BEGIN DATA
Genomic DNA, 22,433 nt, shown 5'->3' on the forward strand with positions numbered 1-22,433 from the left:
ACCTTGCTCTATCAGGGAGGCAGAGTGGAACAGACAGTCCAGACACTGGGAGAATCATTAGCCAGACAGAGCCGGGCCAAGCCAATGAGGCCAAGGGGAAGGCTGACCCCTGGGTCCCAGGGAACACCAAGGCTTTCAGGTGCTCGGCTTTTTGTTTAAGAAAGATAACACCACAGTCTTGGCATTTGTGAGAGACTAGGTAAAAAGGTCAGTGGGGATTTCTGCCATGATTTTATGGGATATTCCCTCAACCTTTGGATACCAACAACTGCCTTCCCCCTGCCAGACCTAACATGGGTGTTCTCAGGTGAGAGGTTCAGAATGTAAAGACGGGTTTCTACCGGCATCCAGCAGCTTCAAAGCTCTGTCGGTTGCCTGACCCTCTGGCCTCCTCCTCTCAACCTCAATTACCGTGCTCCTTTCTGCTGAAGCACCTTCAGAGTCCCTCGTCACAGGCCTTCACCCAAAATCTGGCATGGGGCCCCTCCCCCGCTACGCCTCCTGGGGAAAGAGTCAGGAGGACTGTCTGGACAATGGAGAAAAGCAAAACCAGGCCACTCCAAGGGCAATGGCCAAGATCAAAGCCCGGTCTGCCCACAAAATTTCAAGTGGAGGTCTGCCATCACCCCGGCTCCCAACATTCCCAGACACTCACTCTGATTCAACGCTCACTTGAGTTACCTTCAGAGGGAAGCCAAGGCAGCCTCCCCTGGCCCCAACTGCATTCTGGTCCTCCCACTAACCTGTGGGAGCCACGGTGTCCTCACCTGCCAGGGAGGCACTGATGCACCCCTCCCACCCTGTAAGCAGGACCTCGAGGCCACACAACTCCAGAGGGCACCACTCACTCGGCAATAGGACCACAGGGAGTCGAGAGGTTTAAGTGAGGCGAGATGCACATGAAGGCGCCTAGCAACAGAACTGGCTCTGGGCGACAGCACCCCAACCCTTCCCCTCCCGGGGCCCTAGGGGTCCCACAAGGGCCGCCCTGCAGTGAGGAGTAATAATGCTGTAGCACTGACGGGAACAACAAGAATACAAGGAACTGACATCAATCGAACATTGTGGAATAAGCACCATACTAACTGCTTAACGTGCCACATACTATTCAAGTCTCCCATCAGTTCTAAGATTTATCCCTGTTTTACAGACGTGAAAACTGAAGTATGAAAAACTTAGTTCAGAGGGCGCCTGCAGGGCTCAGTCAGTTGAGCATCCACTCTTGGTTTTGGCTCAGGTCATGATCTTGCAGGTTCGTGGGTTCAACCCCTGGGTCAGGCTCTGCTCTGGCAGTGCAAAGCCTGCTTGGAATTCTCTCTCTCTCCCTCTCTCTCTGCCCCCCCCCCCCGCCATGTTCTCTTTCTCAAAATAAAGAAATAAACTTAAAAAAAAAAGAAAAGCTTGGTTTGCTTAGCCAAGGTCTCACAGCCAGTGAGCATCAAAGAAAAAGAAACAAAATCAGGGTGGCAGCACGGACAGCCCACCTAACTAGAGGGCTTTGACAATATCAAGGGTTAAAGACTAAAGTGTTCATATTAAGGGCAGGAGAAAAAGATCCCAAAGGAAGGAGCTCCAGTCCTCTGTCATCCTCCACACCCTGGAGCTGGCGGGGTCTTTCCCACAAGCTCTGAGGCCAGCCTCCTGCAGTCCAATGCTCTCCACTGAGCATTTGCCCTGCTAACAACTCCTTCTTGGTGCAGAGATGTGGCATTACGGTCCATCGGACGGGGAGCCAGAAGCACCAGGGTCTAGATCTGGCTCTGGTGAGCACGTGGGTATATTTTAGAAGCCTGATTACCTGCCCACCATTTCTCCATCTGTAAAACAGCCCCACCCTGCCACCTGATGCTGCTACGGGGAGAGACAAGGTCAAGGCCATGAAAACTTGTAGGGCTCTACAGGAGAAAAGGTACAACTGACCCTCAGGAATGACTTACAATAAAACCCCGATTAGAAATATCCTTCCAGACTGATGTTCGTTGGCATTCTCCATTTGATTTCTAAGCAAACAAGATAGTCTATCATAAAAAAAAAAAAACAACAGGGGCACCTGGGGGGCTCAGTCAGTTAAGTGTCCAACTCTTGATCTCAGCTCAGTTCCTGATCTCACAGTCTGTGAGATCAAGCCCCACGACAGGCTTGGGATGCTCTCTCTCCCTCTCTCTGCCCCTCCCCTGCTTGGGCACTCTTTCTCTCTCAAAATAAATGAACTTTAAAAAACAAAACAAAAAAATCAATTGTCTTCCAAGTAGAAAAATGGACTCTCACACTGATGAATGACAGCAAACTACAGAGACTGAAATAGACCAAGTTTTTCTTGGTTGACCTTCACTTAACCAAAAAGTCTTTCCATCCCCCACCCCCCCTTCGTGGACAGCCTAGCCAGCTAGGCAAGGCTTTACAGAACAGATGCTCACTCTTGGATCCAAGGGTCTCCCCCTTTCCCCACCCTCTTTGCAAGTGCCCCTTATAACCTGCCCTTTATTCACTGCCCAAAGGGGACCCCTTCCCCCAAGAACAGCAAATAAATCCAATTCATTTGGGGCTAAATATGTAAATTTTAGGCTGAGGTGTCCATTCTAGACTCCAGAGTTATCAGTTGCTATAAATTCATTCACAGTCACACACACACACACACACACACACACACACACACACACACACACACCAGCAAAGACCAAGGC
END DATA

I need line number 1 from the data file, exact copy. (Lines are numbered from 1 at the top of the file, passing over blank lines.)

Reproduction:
Genomic DNA, 22,433 nt, shown 5'->3' on the forward strand with positions numbered 1-22,433 from the left: